Mac Air. Windows Surface. And now Toshiba’s Kirabook. Who needs a bulky desktop, when you can carry around a laptop – that is just as powerful – on your back without breaking it?
Gone are the days of desktop competition and marketing campaigns pitting Intel versus AMD processors. The average user doesn’t care about the nooks and crannies. Can it play music and movies without crashing?
The future of technology is all about mobile computing: using this app and that app on the go, while wirelessly connecting to your Netflix account without getting lost – thanks to your GPS.
Instead of productivity, we look to mobile devices to give us Xbox and Hulu connectivity. Most people don’t even remember the big rivalry between Deep Blue and chess champion Garry Kasparov. It was a time where companies raced to become the leader in Hardware manufacturing. Side note, for us “techies,” Deep Blue’s win in Game 6 was as remarkable as seeing a black man become president.
Right now, Hardware is in a state of Stagware. While only a few companies compete to create better Stagware, new companies pop up everyday with promises of more useful software, mobile apps or distributed applications.
Stagware doesn’t really bring us better processing power just lighter, flashier machines.
Enter the Kirabook.
Toshiba’s new Kirabook isn’t anything you haven’t seen before. It’s a laptop – one that weights 2.6 pounds. I got a chance to pick it up and – very literally – wave it around at a Toshiba event in NYC. In layman’s terms, 2.6 pounds is pretty freakin’ light.
Outside of weight, the laptop’s big sell is its PixelPure display, which is Toshiba’s version of Mac’s Retina display. While you might not use these fancy displays to find Waldo in a satellite image, you will be able to watch your HD movies with “damned-good” quality.
The Kirabook also has a touchscreen, which is more commonplace in today’s tablet market. It’s a nice match for users who require a little more productivity. Touchscreens are “cool,” but sometimes you need a keyboard to get the job done quickly.
The concept of the tablet computer has always been great, even before the iPad. Unfortunately, I always need to bring a laptop whenever I am on the go, which negates the need for a tablet machine. I need a computer that allows me to type fifty words-per-minute, use ProTools (or another sound editor/recorder), do some quick motion graphics concept work in Adobe After Effects and “code-up” an application here and there.
Surprisingly, the first Mac Air let me perform most of these functions. While I can’t do intense After Effects work or use too many audio samples in ProTools, the Air gave me just enough computing power for smaller projects. Unfortunately, I’ll be slapped with the infamous beach ball if I try to do any significant development in Unity, XCode or otherwise on the Air.
Truthfully, the Air performs better than a Mac mini, which oddly enough still ships with a 5400-RPM hard drive as its boot disk (it is also the drive you have to install all of your applications to, making all load times extra slowww). Why are 5400-RPM Stagware hard drives still in existence when everything is going solid state? It boggles the mind.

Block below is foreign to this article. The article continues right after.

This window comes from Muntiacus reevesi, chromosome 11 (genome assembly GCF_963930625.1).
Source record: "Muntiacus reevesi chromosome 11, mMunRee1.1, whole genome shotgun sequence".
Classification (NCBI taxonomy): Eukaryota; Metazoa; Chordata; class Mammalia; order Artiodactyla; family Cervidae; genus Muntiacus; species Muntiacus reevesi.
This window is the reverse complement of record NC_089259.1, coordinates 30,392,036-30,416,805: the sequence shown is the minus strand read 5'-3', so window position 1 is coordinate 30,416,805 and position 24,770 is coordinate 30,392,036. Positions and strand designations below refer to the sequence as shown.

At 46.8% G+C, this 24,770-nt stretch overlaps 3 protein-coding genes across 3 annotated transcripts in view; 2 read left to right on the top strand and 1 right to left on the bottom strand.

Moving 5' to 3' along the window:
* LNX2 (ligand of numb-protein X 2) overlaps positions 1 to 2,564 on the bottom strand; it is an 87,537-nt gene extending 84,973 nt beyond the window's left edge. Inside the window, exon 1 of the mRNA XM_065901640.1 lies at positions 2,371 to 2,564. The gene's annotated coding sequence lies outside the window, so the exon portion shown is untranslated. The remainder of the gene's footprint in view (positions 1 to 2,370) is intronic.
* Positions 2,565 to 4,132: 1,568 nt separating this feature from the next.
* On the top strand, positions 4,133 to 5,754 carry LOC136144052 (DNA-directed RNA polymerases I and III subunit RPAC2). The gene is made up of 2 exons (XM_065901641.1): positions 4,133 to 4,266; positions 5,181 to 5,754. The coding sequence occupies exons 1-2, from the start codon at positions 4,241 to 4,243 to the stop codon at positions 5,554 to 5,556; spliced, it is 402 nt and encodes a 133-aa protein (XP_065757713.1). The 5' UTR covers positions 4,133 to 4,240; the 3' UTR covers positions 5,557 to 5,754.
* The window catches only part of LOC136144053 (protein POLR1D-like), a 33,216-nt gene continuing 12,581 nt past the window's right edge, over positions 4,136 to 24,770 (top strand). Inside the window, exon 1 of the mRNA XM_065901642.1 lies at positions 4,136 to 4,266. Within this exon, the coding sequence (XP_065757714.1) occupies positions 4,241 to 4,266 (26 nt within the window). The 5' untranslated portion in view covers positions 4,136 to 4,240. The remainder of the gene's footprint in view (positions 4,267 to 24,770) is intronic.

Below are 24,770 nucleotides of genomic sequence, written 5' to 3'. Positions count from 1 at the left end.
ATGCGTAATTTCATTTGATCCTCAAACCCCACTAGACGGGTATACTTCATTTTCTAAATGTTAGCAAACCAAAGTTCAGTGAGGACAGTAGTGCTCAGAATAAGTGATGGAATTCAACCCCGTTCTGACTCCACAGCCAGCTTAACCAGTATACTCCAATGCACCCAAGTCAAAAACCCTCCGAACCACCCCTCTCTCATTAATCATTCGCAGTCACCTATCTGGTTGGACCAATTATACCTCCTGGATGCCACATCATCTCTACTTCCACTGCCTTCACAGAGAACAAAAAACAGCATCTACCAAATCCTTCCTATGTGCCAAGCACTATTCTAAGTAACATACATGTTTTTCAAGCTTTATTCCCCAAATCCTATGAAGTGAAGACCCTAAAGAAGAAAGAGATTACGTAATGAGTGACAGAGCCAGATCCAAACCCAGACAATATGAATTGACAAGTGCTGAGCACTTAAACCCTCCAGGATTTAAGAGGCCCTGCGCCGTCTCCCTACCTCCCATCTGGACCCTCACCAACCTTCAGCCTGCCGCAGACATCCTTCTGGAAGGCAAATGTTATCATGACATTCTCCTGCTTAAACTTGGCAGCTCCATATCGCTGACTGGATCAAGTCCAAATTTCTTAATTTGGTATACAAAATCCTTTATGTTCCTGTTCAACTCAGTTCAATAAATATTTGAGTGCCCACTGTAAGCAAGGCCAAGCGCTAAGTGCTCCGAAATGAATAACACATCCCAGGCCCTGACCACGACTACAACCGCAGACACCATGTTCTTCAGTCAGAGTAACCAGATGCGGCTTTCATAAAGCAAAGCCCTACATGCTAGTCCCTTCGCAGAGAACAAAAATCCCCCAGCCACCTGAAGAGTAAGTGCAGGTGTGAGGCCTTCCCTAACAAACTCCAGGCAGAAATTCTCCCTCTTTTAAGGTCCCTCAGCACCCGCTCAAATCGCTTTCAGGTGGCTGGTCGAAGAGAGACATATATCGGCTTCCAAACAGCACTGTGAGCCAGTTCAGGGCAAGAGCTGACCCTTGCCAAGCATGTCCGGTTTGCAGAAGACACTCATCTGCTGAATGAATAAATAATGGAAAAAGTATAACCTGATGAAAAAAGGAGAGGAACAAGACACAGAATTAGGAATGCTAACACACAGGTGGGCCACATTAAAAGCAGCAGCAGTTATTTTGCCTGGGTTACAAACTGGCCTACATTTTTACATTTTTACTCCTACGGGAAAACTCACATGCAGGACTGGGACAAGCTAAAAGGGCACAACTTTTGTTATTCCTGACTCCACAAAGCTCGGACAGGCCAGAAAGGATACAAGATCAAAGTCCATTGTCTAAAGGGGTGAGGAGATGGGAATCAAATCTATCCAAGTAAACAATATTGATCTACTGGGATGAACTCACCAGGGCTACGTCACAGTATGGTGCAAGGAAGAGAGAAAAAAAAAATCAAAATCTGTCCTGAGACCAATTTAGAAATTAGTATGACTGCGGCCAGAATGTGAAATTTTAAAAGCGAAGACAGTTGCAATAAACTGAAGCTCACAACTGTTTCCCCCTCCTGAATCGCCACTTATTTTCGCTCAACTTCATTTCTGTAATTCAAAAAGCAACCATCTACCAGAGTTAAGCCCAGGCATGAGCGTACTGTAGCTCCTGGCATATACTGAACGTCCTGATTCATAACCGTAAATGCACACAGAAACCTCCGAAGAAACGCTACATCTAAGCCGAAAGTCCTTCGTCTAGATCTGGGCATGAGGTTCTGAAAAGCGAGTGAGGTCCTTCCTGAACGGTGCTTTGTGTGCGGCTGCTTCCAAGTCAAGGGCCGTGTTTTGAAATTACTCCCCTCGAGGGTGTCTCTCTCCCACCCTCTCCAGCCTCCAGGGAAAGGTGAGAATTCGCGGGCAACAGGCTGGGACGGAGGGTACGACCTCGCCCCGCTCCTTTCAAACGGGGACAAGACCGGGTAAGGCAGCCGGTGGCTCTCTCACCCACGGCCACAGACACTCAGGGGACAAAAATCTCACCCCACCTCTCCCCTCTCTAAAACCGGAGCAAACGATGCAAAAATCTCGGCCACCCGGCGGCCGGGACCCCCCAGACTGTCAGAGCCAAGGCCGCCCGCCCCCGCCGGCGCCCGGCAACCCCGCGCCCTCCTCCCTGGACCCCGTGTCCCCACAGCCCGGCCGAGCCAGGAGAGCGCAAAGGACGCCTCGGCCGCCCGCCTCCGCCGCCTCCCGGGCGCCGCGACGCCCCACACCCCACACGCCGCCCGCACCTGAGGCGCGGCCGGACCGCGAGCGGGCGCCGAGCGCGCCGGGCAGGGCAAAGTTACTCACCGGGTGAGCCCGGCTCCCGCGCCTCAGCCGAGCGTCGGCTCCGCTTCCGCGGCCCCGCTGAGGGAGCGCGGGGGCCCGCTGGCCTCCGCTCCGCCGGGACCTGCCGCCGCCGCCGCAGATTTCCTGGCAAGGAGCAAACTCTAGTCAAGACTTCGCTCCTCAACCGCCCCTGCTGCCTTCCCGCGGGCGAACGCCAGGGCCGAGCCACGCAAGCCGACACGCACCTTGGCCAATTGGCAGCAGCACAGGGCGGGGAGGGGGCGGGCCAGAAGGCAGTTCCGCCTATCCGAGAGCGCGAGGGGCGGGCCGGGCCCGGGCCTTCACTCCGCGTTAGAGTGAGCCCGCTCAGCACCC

As for style, the 13.3-inch laptop has the familiar brushed silver look you’d find on your everyday laptop. At the Toshiba event, they actually had a spec laptop with a see-through case so that we could see the parts inside. It was pretty cool for style points. It reminded me of iMacs Jobs introduced when he returned to Apple. Yeah, those blue, red, and green iMacs sucked, but all the “Styleware” users who had them thought they were awesome. However, the PR rep said Toshiba had no plans to bring the clear Kirabook to market.
The Kirabook is Toshiba’s Windows 8 laptop and is poised to take a bite out of the Windows laptop market. I’m actually a fan of the Windows 8 environment. Recently, I had to help someone with their Windows Vista machine, and it reminded me how much I hated Vista, but loved its XP predecessor and Windows 8 successor. Then again, nothing beats NT 4 Service Pack 6. I digress.
Functionality aside, Toshiba’s big push needs to be in the consumer market. You’re not going to wow Goldman Sachs or Barclays Capital to change their laptops because the Kivabook has a touchscreen. While consumers may pick up a Kirabook at a Best Buy or Staples, the brand still feels obscure in the present market. The Jamie Kennedy Toshiba prank did little to bolster brand recognition.
If Toshiba wants to build their brand as leader in the future of technology, they need to look to education as a staging ground. Students in grades kindergarten through 12 are tech savvy, but they like style. Yet, when I go around to schools, Dell and Mac still run the show.
It would behoove Toshiba to engage in more educational outreach programs. Show off software that both casual and pro users need. Nowadays, middle schools have video editing classes. Perform demonstrations using Adobe After Affects and Premiere. Schools would love your for that; I can point them out if you can’t find them. After all Final Cut is going the way of the dodo thanks to Apple’s big Final Cut X screw up. Rebuild your brand with the most important people – the children. Educate children to use the hottest software on your laptops and they’ll buy your tech products tomorrow – or at least ask their parents to buy it for them.